My Own Worst Enemy
When I Get in the Way of Me.
Sometimes I am my own worst enemy. I really don’t like it when I get in the way of me. Do you ever feel like that?
I do not understand what I do. For what I want to do I do not do, but what I hate I do. -Romans 7:15
There are some days that I literally look at myself in the mirror and say, “what were you thinking?” Or I look behind me to see who my husband is staring at in horror only to realize he’s looking at me…because of something I just said or did. And I think to myself, “How did that even just happen?”
Have you ever felt like that?
Please tell me I am not alone!
Well, actually, I know I am not alone, because the Apostle Paul tells us about something similar in his letter to the Romans. And I gotta tell you…I really love this verse. Not because I want to hear that Paul messes up. Back up…yes, it IS because I want to hear that Paul–the Apostle, amazing follower of Jesus who led multiple people groups to the saving power of Jesus Christ–wasn’t perfect. He made mistakes. He did things he didn’t like and didn’t understand why. Even the great Paul was a sinner….just like me.
I imagine him saying, “I am my own worst enemy.”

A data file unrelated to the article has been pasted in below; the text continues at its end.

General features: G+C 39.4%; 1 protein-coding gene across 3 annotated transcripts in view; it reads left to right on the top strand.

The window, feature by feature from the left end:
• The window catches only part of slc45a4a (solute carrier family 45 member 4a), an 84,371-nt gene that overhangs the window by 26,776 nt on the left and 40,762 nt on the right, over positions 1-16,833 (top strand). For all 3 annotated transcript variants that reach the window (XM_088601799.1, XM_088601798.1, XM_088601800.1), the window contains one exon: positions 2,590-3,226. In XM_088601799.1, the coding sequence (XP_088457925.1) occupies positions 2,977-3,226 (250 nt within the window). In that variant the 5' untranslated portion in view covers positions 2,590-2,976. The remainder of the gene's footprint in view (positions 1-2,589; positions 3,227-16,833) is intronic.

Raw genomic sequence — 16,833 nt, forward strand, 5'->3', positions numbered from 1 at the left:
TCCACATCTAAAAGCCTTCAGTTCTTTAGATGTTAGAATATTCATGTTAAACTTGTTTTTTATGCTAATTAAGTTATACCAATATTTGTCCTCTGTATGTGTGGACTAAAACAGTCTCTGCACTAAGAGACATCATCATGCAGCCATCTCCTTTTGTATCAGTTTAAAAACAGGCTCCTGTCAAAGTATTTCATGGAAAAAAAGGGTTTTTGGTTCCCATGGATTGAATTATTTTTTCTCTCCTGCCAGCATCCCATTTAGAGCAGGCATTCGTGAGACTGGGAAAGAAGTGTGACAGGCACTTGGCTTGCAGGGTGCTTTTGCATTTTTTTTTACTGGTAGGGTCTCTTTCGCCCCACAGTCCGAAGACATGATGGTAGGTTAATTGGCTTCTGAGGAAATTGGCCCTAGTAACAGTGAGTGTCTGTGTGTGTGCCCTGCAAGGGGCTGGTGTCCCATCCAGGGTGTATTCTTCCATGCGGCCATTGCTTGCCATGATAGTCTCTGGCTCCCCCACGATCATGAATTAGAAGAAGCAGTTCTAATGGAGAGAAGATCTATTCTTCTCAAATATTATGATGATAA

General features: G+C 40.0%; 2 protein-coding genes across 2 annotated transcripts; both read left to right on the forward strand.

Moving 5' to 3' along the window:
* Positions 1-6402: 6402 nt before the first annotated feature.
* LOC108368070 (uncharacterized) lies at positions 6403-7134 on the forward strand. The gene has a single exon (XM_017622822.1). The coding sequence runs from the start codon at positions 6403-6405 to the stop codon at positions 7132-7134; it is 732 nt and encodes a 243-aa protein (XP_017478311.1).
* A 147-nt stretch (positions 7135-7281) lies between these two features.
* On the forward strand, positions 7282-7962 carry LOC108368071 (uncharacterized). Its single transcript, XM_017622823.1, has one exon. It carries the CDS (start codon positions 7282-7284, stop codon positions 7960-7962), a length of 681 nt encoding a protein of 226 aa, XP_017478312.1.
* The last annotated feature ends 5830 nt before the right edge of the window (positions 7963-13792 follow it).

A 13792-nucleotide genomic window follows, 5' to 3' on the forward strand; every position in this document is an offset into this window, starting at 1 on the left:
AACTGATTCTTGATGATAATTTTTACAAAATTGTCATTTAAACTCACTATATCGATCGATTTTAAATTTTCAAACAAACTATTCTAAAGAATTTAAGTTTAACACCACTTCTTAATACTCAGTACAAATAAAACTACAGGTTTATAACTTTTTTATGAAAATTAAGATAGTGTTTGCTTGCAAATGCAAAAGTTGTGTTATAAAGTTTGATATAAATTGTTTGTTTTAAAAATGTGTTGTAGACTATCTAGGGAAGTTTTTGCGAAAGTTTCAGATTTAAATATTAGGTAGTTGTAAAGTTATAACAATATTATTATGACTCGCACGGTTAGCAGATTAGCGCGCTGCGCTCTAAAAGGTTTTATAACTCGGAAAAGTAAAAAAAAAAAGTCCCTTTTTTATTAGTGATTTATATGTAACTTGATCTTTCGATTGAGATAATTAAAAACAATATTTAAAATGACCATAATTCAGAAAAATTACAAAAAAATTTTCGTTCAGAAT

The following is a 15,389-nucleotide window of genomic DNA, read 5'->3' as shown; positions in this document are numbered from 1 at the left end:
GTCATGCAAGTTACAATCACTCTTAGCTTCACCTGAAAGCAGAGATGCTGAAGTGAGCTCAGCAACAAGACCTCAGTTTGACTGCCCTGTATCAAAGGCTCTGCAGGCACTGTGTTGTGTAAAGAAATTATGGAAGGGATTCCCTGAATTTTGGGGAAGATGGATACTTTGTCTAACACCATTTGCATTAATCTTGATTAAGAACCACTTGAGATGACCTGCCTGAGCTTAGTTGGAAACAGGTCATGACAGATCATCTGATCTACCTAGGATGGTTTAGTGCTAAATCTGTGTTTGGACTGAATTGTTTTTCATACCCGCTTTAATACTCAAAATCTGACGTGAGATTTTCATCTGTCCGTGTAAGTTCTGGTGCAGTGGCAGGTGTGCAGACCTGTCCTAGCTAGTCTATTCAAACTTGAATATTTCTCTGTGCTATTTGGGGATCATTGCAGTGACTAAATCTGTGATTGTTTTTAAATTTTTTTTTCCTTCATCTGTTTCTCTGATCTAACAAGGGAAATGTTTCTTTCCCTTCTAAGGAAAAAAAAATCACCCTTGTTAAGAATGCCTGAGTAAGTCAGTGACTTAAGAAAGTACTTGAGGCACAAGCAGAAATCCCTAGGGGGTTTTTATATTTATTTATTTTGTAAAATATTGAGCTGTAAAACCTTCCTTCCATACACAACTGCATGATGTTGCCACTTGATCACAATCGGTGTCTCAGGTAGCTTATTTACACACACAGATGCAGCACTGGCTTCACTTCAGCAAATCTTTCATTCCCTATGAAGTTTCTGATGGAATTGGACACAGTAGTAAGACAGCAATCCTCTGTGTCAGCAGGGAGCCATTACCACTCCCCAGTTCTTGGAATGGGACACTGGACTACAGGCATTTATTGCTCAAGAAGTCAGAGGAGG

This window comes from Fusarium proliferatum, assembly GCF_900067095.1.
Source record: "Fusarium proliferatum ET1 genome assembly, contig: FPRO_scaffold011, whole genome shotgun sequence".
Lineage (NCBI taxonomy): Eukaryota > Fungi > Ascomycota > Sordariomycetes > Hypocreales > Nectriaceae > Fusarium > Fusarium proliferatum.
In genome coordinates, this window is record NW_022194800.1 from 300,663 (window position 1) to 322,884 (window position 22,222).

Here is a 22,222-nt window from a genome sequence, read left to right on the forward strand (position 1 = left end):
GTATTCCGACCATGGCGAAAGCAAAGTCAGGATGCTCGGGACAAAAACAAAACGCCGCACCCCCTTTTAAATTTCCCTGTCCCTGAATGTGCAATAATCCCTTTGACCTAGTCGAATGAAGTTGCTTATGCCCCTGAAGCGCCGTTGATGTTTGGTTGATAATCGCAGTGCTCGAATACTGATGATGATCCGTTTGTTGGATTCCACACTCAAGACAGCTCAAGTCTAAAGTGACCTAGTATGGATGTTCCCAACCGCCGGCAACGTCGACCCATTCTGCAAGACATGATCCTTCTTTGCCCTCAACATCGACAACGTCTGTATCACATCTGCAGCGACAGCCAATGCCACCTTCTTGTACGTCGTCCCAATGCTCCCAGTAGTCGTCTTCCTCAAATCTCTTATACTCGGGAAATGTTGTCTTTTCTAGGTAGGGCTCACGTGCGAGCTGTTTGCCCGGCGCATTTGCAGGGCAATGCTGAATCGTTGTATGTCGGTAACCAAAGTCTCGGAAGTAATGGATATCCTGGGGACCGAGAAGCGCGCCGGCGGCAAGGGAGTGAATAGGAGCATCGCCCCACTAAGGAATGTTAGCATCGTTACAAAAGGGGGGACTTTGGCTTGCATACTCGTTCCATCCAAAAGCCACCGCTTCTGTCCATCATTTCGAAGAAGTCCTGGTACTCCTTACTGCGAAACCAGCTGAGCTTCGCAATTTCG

(It’s actually the sin within us that is the enemy, but I will get to that)
So, if the things that I do, the things I don’t understand but I know are wrong are coming from ME….then I am the only one that can change them.
If I am my own worst enemy, I–with the power of God–need to choose to change those things.
It’s super easy to look at others (especially those that are in close proximity-like your spouse) and see what they are doing that you don’t understand or things that you hate. It’s easy to label them the enemy. We seem to prefer to have other people to blame–scapegoats for our issues.
It’s not easy to look within ourselves and see the things we truly dislike, even hate.
And then, imagine being like Paul and publicly professing it! What?!
Who wants to admit that they don’t have control over themselves? Who wants to tell their spouse, or neighbor, or friend that they are doing something they don’t like to do? It’s not such a fun task.
BUT it’s freedom. Confession of sin is part of the process of growth. Admitting our own faults–rather than focusing on everyone else’s–frees us to heal and grow.
We are always going to have sin. We will always have something we are doing that we probably wish we weren’t. But when we seek God to identify them, confess them and free ourselves from them, we have greatly lessened our burden and drawn closer to God. That’s a win, in my eyes!
Sin (those things we hate that we do) separate us from God.
So, technically, I am not my own worst enemy. My sin is most own worst enemy. I am a child of God who daily needs to make the choice to kick that enemy out and make lots of room for the God I love. The more I do that, the more open I am to loving those around me.